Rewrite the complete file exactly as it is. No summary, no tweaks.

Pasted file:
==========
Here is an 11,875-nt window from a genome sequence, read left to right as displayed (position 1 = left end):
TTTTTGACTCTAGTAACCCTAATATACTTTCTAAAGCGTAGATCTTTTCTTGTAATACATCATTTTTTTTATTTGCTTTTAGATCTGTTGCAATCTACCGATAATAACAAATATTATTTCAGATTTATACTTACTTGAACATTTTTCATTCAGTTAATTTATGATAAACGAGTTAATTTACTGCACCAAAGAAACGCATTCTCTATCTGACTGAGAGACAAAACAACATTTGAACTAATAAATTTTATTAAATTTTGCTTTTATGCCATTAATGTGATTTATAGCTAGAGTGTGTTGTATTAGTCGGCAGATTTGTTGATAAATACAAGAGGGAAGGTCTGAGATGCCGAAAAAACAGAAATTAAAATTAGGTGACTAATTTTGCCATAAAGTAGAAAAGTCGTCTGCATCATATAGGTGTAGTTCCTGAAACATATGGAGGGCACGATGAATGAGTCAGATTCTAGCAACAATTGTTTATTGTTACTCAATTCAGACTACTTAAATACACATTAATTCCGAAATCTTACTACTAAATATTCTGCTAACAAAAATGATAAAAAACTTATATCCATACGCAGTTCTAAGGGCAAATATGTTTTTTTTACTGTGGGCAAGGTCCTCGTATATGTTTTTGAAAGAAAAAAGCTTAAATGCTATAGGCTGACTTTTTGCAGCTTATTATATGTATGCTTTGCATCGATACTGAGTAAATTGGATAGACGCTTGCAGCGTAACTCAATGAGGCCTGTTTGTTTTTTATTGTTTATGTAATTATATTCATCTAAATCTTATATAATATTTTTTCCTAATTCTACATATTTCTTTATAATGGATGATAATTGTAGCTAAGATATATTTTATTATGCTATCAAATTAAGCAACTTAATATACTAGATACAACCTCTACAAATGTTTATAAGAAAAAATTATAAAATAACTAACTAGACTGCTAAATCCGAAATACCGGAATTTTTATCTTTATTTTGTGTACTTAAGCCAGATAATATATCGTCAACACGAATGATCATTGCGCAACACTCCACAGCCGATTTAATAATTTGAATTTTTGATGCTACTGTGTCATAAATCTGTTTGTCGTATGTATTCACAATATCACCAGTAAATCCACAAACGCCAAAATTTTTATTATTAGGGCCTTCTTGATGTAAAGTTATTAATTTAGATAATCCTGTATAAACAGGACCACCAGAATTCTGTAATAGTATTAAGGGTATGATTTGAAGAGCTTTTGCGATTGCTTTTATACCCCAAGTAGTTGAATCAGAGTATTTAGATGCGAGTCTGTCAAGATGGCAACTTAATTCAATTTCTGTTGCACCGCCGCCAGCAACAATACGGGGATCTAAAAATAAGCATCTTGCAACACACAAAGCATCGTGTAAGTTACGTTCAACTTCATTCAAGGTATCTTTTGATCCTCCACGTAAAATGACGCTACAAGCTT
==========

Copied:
Here is an 11,875-nt window from a genome sequence, read left to right as displayed (position 1 = left end):
TTTTTGACTCTAGTAACCCTAATATACTTTCTAAAGCGTAGATCTTTTCTTGTAATACATCATTTTTTTTATTTGCTTTTAGATCTGTTGCAATCTACCGATAATAACAAATATTATTTCAGATTTATACTTACTTGAACATTTTTCATTCAGTTAATTTATGATAAACGAGTTAATTTACTGCACCAAAGAAACGCATTCTCTATCTGACTGAGAGACAAAACAACATTTGAACTAATAAATTTTATTAAATTTTGCTTTTATGCCATTAATGTGATTTATAGCTAGAGTGTGTTGTATTAGTCGGCAGATTTGTTGATAAATACAAGAGGGAAGGTCTGAGATGCCGAAAAAACAGAAATTAAAATTAGGTGACTAATTTTGCCATAAAGTAGAAAAGTCGTCTGCATCATATAGGTGTAGTTCCTGAAACATATGGAGGGCACGATGAATGAGTCAGATTCTAGCAACAATTGTTTATTGTTACTCAATTCAGACTACTTAAATACACATTAATTCCGAAATCTTACTACTAAATATTCTGCTAACAAAAATGATAAAAAACTTATATCCATACGCAGTTCTAAGGGCAAATATGTTTTTTTTACTGTGGGCAAGGTCCTCGTATATGTTTTTGAAAGAAAAAAGCTTAAATGCTATAGGCTGACTTTTTGCAGCTTATTATATGTATGCTTTGCATCGATACTGAGTAAATTGGATAGACGCTTGCAGCGTAACTCAATGAGGCCTGTTTGTTTTTTATTGTTTATGTAATTATATTCATCTAAATCTTATATAATATTTTTTCCTAATTCTACATATTTCTTTATAATGGATGATAATTGTAGCTAAGATATATTTTATTATGCTATCAAATTAAGCAACTTAATATACTAGATACAACCTCTACAAATGTTTATAAGAAAAAATTATAAAATAACTAACTAGACTGCTAAATCCGAAATACCGGAATTTTTATCTTTATTTTGTGTACTTAAGCCAGATAATATATCGTCAACACGAATGATCATTGCGCAACACTCCACAGCCGATTTAATAATTTGAATTTTTGATGCTACTGTGTCATAAATCTGTTTGTCGTATGTATTCACAATATCACCAGTAAATCCACAAACGCCAAAATTTTTATTATTAGGGCCTTCTTGATGTAAAGTTATTAATTTAGATAATCCTGTATAAACAGGACCACCAGAATTCTGTAATAGTATTAAGGGTATGATTTGAAGAGCTTTTGCGATTGCTTTTATACCCCAAGTAGTTGAATCAGAGTATTTAGATGCGAGTCTGTCAAGATGGCAACTTAATTCAATTTCTGTTGCACCGCCGCCAGCAACAATACGGGGATCTAAAAATAAGCATCTTGCAACACACAAAGCATCGTGTAAGTTACGTTCAACTTCATTCAAGGTATCTTTTGATCCTCCACGTAAAATGACGCTACAAGCTT